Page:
ORR athletic director deciding how to handle new state regulations
In part, it’s because the Aug. 13 guidelines from the Massachusetts Executive Office of Energy and Environmental Affairs are just the first in a series of guidelines that will need to be released from the Department of Elementary and Secondary Education and the Massachusetts Interscholastic Athletic Association before coaches and directors get them in their final form.
After an initial review, Tilden said he was sure the 13 pages of regulations would impact his programs, but he wasn’t entirely sure how.
However, he did say it would impact “pretty much every one of the fall sports, except golf,” and the school is “probably going to lose a bunch of sports.”
He planned to attend a meeting on the morning of Aug. 14 to learn and discuss more on the issue.
The Office of Energy and Environmental Affairs divided sports into three categories: lower risk sports that can be performed with no contact, moderate risk sports with occasional contact, and higher risk sports, where contact and respiratory droplets passing between players are likely.
Of the ORR fall sports, golf and cross country are lower risk, soccer, field hockey, volleyball and dance moderate risk, and football is higher risk.
The risk level for unified basketball, which has different rules for special needs athletes, was not clear, but normal basketball was considered high risk.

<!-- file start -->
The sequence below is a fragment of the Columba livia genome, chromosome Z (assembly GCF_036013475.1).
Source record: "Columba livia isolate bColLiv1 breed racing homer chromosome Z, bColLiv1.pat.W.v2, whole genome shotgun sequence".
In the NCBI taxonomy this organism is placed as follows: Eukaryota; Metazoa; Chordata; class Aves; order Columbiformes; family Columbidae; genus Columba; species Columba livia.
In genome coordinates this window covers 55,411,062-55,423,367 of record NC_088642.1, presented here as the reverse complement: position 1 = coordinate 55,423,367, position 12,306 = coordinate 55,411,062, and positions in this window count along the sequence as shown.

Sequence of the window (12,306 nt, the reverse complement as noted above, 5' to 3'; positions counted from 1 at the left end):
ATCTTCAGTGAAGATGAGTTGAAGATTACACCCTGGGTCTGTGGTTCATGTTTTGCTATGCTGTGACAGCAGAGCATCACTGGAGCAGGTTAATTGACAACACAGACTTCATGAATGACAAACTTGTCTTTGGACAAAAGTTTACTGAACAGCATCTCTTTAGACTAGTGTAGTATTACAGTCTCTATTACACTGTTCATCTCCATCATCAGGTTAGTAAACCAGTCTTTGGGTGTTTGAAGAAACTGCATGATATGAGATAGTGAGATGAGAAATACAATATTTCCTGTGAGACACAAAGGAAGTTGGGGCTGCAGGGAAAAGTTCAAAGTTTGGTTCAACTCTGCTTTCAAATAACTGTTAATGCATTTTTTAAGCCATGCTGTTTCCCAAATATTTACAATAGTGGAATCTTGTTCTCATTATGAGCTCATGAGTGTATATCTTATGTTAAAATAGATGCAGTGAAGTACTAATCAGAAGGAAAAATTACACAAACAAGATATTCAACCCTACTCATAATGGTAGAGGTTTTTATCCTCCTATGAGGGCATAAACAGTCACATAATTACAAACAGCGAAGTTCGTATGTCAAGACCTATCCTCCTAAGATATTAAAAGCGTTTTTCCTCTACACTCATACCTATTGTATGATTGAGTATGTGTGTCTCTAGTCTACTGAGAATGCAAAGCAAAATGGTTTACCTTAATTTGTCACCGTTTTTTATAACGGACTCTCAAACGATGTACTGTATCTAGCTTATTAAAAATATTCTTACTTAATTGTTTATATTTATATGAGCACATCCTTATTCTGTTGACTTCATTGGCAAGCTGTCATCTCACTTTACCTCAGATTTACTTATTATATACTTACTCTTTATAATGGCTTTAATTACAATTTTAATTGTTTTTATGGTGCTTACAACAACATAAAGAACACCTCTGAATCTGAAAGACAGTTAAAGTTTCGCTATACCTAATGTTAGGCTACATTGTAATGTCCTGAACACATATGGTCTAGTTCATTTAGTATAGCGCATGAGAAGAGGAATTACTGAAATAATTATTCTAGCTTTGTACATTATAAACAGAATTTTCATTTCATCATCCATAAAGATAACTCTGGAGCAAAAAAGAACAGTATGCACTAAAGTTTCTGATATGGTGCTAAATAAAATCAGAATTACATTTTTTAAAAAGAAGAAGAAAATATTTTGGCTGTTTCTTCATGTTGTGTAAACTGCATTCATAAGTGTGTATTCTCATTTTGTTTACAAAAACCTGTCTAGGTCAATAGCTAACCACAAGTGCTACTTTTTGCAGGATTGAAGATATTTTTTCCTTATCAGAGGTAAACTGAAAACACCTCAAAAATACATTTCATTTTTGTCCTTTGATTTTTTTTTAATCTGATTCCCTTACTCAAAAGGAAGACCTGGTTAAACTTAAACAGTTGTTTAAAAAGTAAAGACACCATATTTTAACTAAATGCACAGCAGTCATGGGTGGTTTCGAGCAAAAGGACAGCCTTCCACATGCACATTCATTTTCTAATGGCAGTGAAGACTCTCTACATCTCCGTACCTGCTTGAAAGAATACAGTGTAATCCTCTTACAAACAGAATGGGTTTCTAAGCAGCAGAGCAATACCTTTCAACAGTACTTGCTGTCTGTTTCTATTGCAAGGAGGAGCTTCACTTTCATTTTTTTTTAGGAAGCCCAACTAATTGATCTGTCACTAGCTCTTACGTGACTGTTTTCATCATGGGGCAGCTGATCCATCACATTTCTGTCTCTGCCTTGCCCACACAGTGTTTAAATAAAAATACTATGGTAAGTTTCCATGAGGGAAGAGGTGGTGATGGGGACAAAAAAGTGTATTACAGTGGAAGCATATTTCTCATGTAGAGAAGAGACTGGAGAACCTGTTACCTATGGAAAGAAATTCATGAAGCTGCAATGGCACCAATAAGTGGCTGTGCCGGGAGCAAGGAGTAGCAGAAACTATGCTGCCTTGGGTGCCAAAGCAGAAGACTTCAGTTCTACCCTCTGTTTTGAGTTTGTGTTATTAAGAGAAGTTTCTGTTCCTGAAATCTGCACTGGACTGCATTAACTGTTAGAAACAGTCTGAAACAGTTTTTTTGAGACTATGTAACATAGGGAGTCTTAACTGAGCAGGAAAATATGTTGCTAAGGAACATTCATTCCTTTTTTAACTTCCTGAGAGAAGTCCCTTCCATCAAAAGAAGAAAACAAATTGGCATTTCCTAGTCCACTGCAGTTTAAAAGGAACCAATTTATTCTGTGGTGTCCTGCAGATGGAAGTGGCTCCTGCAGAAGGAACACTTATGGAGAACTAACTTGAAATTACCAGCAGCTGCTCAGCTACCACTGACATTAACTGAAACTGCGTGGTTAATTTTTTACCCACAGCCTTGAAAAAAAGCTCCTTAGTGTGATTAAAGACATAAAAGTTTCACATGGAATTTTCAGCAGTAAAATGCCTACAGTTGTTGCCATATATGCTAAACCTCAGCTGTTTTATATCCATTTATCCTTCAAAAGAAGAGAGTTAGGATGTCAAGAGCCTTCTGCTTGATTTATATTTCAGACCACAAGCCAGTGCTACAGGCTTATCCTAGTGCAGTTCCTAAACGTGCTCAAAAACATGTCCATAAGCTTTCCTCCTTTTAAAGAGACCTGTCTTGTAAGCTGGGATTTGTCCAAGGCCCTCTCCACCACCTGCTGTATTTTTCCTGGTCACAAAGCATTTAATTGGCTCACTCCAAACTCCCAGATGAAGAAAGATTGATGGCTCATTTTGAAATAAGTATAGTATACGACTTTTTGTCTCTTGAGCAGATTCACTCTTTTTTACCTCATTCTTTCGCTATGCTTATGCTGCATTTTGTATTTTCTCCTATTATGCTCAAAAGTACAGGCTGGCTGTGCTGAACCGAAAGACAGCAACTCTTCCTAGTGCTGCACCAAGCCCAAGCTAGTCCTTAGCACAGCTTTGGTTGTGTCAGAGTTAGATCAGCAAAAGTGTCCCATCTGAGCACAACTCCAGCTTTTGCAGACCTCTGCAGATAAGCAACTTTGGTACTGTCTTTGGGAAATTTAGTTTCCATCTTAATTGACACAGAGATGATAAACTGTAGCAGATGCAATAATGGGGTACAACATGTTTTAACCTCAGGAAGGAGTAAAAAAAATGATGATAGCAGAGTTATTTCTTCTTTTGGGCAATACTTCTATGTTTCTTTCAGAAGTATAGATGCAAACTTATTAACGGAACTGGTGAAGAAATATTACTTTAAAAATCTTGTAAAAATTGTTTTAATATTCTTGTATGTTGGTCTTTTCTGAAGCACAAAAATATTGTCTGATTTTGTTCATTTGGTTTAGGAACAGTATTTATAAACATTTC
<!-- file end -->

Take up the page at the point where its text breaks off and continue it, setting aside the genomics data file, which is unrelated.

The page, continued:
Tilden commented on volleyball as one example, saying “I don’t know how to keep people six feet apart on a volleyball court,” especially when players are bunched up at the net.
The state also set levels for different activities associated with sports. Level one includes socially distanced or solitary workouts, level two is practicing, level three is games, races or matches and level four is tournaments.
Lower risk sports are allowed to do all four levels when the sports season starts. Moderate and higher risk teams are only allowed to do level one activities, unless they take special precautions.
These precautions include social distancing, practicing or playing outdoors, shorter games, reducing shared equipment, forbidding deliberate contact and only permitting intermittent contact (such as face-offs) with masks. Players must also train in groups of 10, at least 14 feet apart.
During games, there can be no more than 25 athletes on a surface and no more than 50 people total in attendance to watch.